In early May, I had the opportunity to attend an intriguing session at a conference that dealt with the subject of money and gender, specifically women. Two female advisors who specialized in working with women gave a presentation that turned out to be both compelling and controversial.
Some of the women in the audience took offense, or at least exception, to the portrayal of female clients as helpless, clueless little lambs left vulnerable to the vagaries of divorce from or the death of their husbands. This may be an exaggeration of the portrayal, but that's how some attendees took it.
Certainly, there are many couples where the man makes all the financial decisions. One advisor described a meeting with a couple where the man was a seriously overweight, heavy smoking technology consultant in his 60s who made close to a seven-figure income and the wife was a marginally successful personal trainer. They had just put a $1 million addition on their house and his retirement plan was to work into his 80s.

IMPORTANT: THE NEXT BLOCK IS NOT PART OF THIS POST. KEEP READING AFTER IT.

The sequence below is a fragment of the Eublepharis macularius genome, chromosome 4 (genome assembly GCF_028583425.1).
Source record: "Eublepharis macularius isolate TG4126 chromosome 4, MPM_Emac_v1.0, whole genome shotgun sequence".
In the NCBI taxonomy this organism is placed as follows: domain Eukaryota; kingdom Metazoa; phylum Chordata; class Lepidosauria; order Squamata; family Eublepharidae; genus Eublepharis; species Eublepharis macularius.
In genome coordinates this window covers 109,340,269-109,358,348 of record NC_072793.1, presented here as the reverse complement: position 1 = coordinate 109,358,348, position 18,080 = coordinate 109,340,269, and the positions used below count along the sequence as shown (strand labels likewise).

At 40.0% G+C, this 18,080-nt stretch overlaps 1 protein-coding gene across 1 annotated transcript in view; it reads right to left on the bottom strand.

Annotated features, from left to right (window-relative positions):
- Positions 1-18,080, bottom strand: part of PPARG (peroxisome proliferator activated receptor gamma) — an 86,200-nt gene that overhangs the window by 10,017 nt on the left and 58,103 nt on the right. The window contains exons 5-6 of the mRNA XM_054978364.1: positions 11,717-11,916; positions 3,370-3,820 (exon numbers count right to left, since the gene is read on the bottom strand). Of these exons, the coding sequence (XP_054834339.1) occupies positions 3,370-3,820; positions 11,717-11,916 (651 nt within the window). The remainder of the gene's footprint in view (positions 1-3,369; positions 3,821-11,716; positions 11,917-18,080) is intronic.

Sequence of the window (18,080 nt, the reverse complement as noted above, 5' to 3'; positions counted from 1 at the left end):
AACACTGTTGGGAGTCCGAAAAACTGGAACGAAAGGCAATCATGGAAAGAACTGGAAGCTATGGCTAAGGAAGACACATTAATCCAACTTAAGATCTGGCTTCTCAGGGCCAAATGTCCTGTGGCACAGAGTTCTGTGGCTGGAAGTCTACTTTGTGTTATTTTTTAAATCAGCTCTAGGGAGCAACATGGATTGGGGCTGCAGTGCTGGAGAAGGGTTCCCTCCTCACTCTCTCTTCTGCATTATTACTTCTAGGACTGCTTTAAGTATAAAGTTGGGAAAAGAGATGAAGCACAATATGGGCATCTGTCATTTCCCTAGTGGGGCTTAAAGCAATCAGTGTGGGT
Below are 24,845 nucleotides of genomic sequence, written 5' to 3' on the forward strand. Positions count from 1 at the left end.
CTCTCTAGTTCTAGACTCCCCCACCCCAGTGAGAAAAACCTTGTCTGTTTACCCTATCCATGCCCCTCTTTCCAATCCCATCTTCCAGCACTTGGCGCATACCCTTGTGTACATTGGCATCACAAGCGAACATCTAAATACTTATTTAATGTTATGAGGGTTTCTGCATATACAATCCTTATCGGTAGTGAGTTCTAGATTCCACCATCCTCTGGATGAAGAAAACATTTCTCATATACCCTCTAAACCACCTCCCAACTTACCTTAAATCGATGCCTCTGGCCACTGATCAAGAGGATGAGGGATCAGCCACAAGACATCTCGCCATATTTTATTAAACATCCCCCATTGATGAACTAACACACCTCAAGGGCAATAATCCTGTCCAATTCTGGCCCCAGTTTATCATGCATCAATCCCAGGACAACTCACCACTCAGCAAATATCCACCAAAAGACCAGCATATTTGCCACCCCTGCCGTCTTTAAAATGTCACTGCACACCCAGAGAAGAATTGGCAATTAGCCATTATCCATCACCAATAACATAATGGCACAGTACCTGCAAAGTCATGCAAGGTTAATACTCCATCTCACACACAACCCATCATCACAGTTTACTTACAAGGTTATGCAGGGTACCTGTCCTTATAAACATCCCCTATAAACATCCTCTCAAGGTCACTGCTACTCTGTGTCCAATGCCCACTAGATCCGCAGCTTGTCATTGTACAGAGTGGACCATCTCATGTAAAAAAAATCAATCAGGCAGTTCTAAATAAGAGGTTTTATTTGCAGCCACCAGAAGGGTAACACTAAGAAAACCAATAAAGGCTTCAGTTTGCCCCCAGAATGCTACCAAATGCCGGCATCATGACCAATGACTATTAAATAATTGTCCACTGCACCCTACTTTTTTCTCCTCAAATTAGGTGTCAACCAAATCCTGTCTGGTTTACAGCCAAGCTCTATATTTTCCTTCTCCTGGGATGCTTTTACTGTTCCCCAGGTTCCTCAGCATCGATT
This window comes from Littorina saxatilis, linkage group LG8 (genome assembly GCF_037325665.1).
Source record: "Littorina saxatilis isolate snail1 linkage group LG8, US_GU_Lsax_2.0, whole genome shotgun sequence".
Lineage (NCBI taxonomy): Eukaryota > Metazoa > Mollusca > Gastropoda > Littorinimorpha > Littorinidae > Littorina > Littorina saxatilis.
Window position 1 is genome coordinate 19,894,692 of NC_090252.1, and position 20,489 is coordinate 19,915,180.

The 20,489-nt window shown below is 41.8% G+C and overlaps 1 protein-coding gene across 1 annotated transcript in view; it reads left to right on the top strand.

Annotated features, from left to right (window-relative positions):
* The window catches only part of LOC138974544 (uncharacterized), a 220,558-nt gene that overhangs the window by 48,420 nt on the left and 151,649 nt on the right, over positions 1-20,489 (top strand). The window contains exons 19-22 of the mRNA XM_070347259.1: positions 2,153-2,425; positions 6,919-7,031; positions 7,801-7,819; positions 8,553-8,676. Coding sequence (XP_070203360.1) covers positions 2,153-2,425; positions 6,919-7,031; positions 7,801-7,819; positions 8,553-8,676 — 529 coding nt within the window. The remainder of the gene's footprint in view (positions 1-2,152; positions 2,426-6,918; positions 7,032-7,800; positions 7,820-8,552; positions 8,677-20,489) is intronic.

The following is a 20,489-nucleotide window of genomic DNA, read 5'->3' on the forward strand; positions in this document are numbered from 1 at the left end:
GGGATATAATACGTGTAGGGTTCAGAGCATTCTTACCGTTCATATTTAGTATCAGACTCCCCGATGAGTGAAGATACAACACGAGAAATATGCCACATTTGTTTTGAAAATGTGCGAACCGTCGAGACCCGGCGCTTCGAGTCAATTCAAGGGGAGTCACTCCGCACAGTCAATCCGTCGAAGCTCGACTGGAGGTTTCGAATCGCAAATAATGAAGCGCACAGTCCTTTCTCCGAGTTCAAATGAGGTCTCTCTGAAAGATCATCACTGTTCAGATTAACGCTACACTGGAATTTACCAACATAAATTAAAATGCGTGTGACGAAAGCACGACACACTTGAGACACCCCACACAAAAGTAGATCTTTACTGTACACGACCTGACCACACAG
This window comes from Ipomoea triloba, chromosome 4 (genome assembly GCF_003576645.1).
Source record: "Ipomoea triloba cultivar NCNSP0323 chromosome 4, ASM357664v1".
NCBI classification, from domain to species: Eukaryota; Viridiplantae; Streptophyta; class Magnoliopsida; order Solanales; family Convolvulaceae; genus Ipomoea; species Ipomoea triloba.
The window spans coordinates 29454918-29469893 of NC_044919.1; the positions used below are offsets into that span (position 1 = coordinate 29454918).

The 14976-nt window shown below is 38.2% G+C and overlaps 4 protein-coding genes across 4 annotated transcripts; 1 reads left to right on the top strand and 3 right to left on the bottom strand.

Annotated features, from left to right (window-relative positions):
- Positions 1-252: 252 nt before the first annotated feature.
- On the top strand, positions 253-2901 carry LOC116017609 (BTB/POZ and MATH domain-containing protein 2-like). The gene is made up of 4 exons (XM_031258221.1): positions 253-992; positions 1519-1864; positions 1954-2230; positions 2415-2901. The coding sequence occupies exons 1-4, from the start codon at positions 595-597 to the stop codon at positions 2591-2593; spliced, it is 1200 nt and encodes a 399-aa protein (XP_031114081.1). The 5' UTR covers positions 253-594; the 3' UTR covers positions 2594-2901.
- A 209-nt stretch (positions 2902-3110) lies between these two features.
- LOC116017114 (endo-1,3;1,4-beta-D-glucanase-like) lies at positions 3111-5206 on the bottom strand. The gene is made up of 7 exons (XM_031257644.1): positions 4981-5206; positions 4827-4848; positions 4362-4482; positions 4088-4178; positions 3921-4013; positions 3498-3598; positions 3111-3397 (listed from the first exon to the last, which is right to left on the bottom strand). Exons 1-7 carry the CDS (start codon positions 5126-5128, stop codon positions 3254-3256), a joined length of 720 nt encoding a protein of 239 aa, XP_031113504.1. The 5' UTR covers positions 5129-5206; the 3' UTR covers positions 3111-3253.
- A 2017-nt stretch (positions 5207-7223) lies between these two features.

The husband talked for 50 minutes and then got up to leave the room. Then the advisor asked the wife, "What about you?" She burst into tears. Both advisor and client realized that if something happened to the husband, she could lose her house. To me, the answer seemed obvious and had little to do with finance-the husband badly needed to retain the professional services of his wife.
I'm sure that variants of cases like this are very common, particularly among the generation north of 60. But increasingly, I meet couples whose breadwinner and chief investor is the woman. This creates another Pandora's box of issues. For instance, is the man a big enough person to handle it? But I digress.
Certainly there are differences in financial behavior between the two sexes. Women are less likely to approach financial decisions with the buffoonish macho swagger of, say, Donald Trump. Some studies have found that females' portfolios outperform men's primarily for one reason-they trade less frequently.
During the Great Recession, women also were less likely to view the dramatic drop in equity prices as a buying opportunity, according to research from Spectrem Group. But this last economic downturn got nicknamed the "Mancession" because men bore the brunt, some estimates say as much as 70%, of the layoffs.
Anyone who thinks that the recession didn't expose the vulnerabilities and insecurities of men as much as women is living on Neptune, not Mars or Venus.